Here's perhaps the only thing I like about the New Badger Partnership: it's got people talking about reforming public higher education in Wisconsin.
The downside is that the terms of the conversation are constrained by its leadership: right now it's a conversation about how a single, expensive institution can continue to have lots of money to do its work. The state needs to transform this into a broader conversation about creating a more sustainable model with which to provide public higher education to all state residents.
That requires far more than a few "flexibilities" or the creation of yet another governing board. There are fundamental issues we have neglected to tackle for far too long. And these issues make university administrators and faculty members very uncomfortable, for they strike at the core of the enterprise. The trick is how to "strike" at the core in a way that transforms it into something better, rather than something awful.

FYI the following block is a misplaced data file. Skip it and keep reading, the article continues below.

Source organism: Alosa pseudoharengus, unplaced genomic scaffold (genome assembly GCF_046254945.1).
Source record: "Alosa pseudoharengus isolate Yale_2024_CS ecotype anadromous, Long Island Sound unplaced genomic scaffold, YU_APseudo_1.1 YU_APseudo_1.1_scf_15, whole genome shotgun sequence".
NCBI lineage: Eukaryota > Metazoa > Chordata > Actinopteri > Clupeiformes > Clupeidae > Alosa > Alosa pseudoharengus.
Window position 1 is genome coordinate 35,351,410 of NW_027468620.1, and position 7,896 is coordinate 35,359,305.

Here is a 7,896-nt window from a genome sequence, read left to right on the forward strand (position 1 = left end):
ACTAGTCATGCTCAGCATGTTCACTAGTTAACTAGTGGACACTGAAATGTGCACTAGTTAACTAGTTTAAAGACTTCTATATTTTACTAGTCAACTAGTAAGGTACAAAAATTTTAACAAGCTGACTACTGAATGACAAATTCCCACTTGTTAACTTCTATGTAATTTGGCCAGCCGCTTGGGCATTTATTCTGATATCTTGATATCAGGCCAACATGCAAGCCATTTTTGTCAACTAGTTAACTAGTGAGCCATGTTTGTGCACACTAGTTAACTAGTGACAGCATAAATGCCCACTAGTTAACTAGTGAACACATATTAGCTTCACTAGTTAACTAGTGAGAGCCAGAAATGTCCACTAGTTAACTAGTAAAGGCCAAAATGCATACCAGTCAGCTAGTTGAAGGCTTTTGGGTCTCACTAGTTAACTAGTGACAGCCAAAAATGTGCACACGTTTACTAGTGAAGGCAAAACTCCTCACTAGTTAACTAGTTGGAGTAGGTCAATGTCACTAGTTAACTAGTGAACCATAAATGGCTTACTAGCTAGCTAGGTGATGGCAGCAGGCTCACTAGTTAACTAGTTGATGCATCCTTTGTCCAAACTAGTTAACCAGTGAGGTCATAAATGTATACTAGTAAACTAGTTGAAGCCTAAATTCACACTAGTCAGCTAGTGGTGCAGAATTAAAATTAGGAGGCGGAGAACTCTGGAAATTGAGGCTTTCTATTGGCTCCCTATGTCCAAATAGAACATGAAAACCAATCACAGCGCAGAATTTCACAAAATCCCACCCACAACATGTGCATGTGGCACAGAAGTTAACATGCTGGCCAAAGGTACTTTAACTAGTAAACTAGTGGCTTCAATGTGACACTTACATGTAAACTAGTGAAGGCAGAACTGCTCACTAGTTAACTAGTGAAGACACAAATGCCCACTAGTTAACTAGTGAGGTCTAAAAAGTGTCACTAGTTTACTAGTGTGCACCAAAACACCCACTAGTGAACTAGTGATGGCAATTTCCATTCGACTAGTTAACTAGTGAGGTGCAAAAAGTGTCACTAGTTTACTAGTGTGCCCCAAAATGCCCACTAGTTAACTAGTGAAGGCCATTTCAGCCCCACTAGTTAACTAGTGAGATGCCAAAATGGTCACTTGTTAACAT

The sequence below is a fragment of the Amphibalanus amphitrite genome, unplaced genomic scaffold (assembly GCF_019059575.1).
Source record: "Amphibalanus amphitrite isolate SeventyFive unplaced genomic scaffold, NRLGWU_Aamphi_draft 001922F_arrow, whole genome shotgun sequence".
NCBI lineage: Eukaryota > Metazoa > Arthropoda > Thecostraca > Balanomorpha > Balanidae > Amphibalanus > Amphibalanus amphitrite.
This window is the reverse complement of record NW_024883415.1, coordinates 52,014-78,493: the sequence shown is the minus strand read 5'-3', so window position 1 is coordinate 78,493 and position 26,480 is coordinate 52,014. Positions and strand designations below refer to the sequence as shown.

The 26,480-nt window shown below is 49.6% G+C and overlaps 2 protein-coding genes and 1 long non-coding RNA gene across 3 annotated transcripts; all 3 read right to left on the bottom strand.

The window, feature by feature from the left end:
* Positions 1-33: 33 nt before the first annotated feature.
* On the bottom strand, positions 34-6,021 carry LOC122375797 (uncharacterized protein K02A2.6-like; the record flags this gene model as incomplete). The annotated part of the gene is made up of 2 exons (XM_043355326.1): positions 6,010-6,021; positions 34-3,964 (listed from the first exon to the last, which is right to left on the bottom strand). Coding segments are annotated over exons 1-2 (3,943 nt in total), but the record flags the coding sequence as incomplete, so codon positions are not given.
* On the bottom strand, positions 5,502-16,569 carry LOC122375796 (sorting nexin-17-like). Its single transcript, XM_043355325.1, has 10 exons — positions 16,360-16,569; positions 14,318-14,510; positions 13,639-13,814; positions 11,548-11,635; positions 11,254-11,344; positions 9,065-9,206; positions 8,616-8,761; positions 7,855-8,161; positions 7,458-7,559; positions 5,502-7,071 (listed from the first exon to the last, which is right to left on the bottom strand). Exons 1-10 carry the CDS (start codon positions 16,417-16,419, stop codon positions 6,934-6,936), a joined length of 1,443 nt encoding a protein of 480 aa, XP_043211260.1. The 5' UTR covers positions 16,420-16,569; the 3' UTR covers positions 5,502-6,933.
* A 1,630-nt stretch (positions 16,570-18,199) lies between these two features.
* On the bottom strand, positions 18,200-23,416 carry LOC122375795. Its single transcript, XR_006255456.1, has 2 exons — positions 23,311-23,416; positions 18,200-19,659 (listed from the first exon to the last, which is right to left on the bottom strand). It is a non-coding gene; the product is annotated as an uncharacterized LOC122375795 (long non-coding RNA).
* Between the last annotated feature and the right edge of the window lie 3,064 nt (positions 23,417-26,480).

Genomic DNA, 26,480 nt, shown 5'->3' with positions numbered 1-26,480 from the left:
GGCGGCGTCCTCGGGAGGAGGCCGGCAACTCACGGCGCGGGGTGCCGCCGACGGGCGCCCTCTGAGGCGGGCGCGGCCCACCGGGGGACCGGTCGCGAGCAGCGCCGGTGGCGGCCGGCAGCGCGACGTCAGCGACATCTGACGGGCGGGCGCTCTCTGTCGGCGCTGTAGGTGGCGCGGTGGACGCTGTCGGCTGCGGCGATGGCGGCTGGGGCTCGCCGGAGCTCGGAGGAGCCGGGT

Here are big questions we must begin to consider and address if the overarching goal of sustaining a public higher education model in the state will be met:
(1) How can we best increase institutional performance on several metrics related to undergraduate and graduate education?
(2) How can we tie some of the funding for higher education to performance? (Right now we pay for "butts in seats" not completed credentials)
(3) How can we best assess duplicate or similar programs that could be meaningfully consolidated?
(4) Are there too many public higher education institutions in the state?
(5) Are all senior administrator positions adding value? What about all professors?
(6) Are all degree programs at each institution adding value?